Matt Luhn, a story and branding consultant for Pixar, delivered the BYU forum address on Tuesday. He discussed how to craft and tell stories, whether those stories are for a movie or for any other outlet.
Luhn opened by saying that when he introduces himself, he says, “I’m the guy who makes people cry.”
“It is also my job to make sure you laugh, that you experience something. Storytelling can educate, it can entertain. The most important thing storytelling can do is to inspire us, to move us, to change us, to have us think differently.”
Luhn shared that his own story began in one of the toy stores his parents owned. Owning toy stores was the family business, but as a child Luhn was also exposed to his father’s love of animation and movies. Luhn’s father dreamed of becoming an animator; that passion rubbed off on Luhn, who eventually went to animation school at the California Institute of the Arts.
His freshman film caught the attention of a TV director, who hired Luhn to work on The Simpsons. Luhn worked on the series as an animator for a time before he understood the writer’s room and their process. He said that he realized those writers understood the principles of good storytelling, which he wanted to understand too.
That focus on story led him to Pixar, where he worked as an animator on Toy Story. For Toy Story 2 and later Pixar movies, he moved to the story department. Toy Story was the highest-grossing movie of 1995 – the highest grossing moving of any genre, not just animation. Soon, the media began noticing that no movie studio put out more hits in a row than Pixar.
How were they doing that? According to Luhn, it all came back to the storytelling principles he first learned from his dad’s love of movies and the writers at The Simpsons.
“When you use a story, you make things more memorable, you make things more impactful and you make things more personal,” said Luhn.
If there is no story, Luhn said information goes in one ear and out the other. Only 5% of an audience, for example, remember statistics after they are shared. Stories make those facts more memorable. According to Luhn, story is 22 times more memorable than facts alone.
Story isn’t only contained in narrative, however. Luhn shared that story is contained in visual inputs like colors and fonts. Even those simple elements can evoke emotion and cause audiences to remember more.
Luhn used the opening sequence of Up to illustrated how a story can be impactful. With only visuals to tell the story, that sequence created intense emotional reactions in audience members. (“I’m sorry we did this,” he apologized jokingly.)
That impact came from creating highs and lows in the story. The story built up happy situations, which can release dopamine to increase memory and focus. The story then jumped to sad situations, which can release oxytocin to create empathy and make audiences feel more generous.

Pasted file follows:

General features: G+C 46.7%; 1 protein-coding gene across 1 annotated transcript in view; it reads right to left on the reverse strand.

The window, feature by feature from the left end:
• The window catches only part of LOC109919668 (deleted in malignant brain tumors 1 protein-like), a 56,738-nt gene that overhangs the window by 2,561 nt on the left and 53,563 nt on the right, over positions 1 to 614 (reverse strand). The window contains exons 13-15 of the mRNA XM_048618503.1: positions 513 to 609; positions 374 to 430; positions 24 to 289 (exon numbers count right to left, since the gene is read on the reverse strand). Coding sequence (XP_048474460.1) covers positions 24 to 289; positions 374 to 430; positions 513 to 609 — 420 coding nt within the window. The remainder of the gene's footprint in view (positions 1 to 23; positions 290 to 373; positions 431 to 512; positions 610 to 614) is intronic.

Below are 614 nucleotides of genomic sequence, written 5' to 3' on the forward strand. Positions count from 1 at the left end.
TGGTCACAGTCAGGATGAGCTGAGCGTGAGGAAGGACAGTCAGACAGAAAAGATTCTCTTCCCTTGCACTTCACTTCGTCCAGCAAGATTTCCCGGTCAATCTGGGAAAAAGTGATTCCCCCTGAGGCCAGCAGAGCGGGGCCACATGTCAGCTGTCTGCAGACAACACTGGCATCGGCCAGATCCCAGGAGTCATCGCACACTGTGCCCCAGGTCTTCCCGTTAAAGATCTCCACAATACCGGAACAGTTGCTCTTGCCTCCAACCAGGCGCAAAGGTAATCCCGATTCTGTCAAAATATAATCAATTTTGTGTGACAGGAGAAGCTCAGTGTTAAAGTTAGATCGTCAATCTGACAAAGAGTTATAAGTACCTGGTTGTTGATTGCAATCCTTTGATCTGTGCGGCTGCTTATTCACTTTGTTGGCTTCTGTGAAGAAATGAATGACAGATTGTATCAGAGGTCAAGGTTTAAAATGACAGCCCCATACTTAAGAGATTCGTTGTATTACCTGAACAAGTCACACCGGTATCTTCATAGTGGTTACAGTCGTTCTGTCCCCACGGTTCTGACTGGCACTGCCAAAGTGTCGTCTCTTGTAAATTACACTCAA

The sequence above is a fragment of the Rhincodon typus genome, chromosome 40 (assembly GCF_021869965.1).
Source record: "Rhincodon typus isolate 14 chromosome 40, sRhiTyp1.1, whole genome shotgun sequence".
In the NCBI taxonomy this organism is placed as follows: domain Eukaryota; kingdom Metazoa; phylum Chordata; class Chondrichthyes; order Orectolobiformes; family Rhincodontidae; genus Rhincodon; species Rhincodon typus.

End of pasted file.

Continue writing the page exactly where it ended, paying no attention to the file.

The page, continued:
“No matter how hungry you are at this point, no matter how bad you need to go to the bathroom, you are not going to stop watching,” said Luhn. “Isn’t that what a good story is supposed to do? A great story is supposed to hook you in and not let go.”
For the team at Pixar, data is one way to make stories more personal and more authentic. Luhn said that for each movie, they do extensive research. Some of that research involves travel – to Paris for Ratatouille, to the Great Barrier Reef for Finding Nemo, to the garbage dump for Toy Story 3 – and some of that research involves bringing in experts in fields like psychology.
“The most important thing is the story and making an authentic connection with people. Beyond making something look real, like hair, we wanted to make the stories real,” said Luhn.
According to Luhn, part of why people have such an authentic connection with Pixar characters is because of research. With research about eye movement, animators were able to put Woody’s eyes in the right place. With research about facial expressions, animators were able to create the emotions in Inside Out.
“Along with the story, having the right data will make your story detail even more powerful and more authentic.”
Luhn concluded with a quote by Walt Disney, saying, “We cannot do the fantastic things based on the real unless we first know the real.”
Next Devotional: Ulisses Soares, Quorum of the Twelve Apostles
Elder Ulisses Soares, a member of the Quorum of the Twelve Apostles of The Church of Jesus Christ of Latter-day Saints, will deliver the next BYU Devotional on Tuesday, February 5, at 11:05 a.m. in the Marriott Center.
His remarks will also be broadcast live on BYUtv, BYUtv.org, KBYU-TV 11, Classical 89 FM and BYU Radio.